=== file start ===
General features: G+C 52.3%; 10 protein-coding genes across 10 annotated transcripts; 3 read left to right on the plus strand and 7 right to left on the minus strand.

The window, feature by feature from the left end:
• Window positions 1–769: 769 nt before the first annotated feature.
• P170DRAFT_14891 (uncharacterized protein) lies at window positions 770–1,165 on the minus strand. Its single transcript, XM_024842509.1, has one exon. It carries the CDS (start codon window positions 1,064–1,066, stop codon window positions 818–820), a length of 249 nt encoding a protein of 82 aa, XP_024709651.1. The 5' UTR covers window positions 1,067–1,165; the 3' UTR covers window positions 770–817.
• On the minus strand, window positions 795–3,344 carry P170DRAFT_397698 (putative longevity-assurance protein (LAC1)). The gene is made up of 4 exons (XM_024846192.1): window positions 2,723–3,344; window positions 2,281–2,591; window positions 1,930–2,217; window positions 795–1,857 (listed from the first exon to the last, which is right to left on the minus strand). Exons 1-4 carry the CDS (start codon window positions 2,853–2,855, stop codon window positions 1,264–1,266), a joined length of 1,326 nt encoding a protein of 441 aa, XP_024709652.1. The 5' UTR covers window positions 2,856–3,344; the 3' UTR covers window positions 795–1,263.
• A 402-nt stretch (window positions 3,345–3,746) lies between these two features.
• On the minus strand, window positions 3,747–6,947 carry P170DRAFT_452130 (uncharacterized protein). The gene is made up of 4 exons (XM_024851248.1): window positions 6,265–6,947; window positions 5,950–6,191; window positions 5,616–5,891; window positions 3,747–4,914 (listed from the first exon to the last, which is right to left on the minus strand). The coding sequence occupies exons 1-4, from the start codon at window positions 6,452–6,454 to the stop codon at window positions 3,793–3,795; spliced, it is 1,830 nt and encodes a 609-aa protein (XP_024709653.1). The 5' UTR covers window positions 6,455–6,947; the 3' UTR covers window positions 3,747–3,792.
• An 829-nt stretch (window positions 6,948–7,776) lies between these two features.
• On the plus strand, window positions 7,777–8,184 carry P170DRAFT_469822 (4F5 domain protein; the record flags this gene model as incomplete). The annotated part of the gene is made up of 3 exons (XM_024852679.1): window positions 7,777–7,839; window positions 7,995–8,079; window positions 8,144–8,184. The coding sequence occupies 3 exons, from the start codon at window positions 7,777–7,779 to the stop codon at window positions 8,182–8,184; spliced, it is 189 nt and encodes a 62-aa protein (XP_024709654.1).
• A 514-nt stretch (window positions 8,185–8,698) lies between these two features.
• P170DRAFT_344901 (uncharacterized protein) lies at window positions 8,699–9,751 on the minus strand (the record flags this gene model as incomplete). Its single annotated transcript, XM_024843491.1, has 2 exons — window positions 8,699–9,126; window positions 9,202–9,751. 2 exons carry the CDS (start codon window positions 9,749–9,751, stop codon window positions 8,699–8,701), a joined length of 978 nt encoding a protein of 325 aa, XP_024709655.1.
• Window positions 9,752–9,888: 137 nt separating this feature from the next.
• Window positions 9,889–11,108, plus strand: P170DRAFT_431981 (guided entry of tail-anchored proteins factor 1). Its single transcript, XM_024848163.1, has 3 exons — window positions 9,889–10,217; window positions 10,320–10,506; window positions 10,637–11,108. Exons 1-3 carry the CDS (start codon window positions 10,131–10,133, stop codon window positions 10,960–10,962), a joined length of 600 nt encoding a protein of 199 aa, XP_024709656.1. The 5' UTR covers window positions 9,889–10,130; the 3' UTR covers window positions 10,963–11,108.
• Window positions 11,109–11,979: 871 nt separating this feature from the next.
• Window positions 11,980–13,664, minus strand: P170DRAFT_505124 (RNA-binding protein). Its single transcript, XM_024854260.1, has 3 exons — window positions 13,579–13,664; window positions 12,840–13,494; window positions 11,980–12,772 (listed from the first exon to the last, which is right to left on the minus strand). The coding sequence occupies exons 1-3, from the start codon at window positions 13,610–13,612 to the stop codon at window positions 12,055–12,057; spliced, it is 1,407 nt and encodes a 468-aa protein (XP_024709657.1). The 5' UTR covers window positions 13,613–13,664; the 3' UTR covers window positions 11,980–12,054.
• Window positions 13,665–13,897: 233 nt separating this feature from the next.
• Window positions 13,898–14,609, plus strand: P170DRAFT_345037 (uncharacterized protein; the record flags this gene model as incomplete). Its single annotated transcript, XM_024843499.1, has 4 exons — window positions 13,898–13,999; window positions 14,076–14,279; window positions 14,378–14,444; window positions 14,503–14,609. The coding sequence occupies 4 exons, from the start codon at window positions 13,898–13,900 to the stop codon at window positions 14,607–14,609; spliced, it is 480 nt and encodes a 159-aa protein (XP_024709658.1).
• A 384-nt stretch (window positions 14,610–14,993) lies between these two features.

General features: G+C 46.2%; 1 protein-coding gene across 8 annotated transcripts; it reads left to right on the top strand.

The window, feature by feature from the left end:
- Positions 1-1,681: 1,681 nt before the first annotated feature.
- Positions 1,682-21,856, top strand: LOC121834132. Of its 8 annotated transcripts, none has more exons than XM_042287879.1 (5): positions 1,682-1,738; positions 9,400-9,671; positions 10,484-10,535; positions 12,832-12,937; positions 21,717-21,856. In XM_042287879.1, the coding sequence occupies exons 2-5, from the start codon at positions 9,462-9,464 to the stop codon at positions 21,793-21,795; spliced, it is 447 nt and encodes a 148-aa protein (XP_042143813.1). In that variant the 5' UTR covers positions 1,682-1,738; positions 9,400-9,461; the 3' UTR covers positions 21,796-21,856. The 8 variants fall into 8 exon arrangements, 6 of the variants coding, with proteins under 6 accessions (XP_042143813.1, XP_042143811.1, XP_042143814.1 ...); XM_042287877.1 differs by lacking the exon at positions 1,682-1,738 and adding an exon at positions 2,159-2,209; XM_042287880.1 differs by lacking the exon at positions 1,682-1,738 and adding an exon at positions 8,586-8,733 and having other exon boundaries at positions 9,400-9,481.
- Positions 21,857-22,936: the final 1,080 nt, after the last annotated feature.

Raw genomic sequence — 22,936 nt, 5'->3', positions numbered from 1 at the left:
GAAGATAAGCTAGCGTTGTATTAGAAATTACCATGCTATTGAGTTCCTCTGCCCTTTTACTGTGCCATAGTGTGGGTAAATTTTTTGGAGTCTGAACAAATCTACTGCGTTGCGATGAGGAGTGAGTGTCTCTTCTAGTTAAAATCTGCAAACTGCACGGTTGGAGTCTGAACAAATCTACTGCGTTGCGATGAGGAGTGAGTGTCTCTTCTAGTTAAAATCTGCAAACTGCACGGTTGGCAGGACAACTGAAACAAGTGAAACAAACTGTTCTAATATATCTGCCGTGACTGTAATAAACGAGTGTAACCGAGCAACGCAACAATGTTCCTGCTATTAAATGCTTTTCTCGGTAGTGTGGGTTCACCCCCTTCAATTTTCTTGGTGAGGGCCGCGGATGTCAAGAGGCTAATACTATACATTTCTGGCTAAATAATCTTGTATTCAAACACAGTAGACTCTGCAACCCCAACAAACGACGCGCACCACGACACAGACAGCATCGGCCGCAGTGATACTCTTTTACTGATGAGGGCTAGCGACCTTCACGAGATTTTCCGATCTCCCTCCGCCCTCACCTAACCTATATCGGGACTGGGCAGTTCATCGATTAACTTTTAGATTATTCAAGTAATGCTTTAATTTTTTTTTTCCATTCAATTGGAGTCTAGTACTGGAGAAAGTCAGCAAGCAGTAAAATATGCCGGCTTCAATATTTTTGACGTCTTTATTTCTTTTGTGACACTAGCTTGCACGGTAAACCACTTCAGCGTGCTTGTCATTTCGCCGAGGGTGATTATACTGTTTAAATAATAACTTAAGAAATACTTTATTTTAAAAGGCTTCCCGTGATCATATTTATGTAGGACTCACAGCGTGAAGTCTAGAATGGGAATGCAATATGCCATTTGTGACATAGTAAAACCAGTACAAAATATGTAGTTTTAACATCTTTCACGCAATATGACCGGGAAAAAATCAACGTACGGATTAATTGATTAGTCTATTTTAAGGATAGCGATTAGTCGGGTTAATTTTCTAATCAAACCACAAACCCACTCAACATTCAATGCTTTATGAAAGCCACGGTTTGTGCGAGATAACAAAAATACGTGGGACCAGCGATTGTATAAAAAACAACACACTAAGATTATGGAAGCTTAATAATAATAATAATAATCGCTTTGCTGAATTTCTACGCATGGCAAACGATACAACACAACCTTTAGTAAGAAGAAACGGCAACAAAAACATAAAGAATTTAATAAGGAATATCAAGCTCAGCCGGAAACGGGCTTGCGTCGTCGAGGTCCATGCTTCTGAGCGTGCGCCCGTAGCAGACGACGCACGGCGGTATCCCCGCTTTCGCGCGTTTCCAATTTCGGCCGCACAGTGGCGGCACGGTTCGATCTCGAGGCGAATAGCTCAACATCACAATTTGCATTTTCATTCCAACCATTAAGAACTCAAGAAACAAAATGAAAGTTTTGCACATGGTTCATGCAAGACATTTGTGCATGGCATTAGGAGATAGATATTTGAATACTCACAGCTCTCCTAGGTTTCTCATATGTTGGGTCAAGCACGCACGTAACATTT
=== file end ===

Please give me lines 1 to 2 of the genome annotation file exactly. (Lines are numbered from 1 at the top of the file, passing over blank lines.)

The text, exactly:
General features: G+C 52.3%; 10 protein-coding genes across 10 annotated transcripts; 3 read left to right on the plus strand and 7 right to left on the minus strand.

The window, feature by feature from the left end: